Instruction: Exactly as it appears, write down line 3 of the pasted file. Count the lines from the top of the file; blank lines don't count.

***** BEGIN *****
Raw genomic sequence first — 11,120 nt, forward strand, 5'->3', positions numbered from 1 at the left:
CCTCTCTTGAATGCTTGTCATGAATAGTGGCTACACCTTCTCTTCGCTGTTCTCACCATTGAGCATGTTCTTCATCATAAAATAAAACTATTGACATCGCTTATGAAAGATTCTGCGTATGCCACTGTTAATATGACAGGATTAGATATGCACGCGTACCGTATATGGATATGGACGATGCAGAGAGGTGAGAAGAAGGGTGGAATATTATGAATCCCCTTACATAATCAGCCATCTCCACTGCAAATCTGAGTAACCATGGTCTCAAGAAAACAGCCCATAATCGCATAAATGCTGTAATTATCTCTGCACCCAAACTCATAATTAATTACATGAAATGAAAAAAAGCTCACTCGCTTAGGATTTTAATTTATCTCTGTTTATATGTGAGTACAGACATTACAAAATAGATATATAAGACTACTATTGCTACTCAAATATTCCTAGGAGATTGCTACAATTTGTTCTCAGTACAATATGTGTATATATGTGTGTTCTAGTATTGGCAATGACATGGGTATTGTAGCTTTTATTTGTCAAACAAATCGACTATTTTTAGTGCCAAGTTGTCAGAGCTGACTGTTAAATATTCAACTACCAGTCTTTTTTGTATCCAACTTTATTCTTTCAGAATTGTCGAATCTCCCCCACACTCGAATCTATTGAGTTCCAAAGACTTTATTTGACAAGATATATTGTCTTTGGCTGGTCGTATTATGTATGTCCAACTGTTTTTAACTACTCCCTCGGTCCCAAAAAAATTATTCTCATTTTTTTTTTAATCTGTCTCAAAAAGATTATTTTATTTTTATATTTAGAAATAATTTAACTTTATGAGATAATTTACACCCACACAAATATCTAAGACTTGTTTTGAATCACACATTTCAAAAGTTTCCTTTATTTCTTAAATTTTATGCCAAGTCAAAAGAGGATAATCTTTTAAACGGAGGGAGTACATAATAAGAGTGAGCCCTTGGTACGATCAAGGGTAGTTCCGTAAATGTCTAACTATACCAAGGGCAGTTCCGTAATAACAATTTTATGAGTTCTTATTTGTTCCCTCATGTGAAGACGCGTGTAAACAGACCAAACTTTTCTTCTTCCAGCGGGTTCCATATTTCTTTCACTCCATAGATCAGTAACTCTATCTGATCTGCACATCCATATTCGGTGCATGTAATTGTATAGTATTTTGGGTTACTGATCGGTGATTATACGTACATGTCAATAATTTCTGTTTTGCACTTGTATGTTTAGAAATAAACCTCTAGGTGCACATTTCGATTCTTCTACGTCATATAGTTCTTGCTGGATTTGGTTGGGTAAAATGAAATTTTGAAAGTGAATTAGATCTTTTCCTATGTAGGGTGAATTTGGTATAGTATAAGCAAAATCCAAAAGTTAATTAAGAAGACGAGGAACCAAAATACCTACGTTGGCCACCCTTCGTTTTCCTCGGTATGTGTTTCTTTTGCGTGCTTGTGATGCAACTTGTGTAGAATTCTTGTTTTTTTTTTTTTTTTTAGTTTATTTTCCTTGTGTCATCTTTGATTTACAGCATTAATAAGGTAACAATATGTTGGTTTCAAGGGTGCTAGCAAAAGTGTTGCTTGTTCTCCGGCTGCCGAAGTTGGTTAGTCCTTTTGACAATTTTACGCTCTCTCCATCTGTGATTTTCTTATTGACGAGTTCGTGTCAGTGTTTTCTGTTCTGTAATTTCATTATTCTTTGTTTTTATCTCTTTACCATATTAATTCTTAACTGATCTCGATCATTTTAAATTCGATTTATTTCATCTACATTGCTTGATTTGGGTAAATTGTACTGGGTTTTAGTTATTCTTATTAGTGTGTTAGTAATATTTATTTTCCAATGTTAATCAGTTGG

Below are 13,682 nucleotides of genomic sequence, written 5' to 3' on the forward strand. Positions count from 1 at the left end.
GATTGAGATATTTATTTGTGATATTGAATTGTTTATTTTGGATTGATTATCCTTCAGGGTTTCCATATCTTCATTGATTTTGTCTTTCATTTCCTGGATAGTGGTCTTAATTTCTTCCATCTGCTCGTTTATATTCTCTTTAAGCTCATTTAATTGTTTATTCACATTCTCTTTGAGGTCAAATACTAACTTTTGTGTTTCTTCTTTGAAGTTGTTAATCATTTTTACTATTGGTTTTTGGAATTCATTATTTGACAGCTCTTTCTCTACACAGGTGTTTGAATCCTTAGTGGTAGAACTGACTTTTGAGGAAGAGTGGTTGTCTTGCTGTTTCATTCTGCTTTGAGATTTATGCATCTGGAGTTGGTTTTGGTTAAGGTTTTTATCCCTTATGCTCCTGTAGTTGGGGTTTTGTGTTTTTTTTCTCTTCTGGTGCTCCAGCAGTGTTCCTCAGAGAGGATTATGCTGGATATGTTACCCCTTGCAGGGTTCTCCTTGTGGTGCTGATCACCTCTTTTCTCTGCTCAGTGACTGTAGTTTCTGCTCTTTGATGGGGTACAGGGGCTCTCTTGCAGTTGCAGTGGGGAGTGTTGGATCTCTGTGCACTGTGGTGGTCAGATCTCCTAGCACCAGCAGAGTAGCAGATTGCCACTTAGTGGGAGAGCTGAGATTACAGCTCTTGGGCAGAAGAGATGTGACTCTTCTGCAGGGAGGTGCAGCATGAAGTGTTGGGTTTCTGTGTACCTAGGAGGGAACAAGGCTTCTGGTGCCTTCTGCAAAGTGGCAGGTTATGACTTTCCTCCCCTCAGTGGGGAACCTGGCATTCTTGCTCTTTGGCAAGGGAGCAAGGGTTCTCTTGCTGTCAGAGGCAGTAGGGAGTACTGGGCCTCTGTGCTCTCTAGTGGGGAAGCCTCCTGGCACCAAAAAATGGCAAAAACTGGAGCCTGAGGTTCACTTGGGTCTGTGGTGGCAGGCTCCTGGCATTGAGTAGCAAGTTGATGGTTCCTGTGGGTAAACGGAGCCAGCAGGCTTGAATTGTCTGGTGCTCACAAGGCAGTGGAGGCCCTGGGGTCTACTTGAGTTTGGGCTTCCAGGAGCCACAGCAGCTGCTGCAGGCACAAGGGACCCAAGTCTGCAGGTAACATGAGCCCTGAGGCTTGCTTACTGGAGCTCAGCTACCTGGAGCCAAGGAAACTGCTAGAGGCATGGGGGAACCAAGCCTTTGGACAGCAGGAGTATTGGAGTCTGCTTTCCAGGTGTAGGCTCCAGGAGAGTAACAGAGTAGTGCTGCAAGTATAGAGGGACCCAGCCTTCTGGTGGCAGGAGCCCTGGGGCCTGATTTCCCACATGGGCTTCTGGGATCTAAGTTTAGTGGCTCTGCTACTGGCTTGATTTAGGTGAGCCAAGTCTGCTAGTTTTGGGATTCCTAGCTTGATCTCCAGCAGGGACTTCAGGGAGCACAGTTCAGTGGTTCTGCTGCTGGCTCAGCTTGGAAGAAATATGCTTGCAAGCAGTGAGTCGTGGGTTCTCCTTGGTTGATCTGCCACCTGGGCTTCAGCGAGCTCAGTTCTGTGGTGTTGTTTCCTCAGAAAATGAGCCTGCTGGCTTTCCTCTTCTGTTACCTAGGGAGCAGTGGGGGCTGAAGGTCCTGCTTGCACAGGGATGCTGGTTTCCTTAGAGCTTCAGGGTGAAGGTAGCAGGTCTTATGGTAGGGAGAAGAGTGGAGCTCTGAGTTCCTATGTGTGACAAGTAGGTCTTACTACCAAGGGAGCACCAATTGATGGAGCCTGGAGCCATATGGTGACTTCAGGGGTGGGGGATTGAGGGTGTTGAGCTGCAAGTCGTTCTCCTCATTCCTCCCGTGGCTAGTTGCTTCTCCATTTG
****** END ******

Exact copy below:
Below are 13,682 nucleotides of genomic sequence, written 5' to 3' on the forward strand. Positions count from 1 at the left end.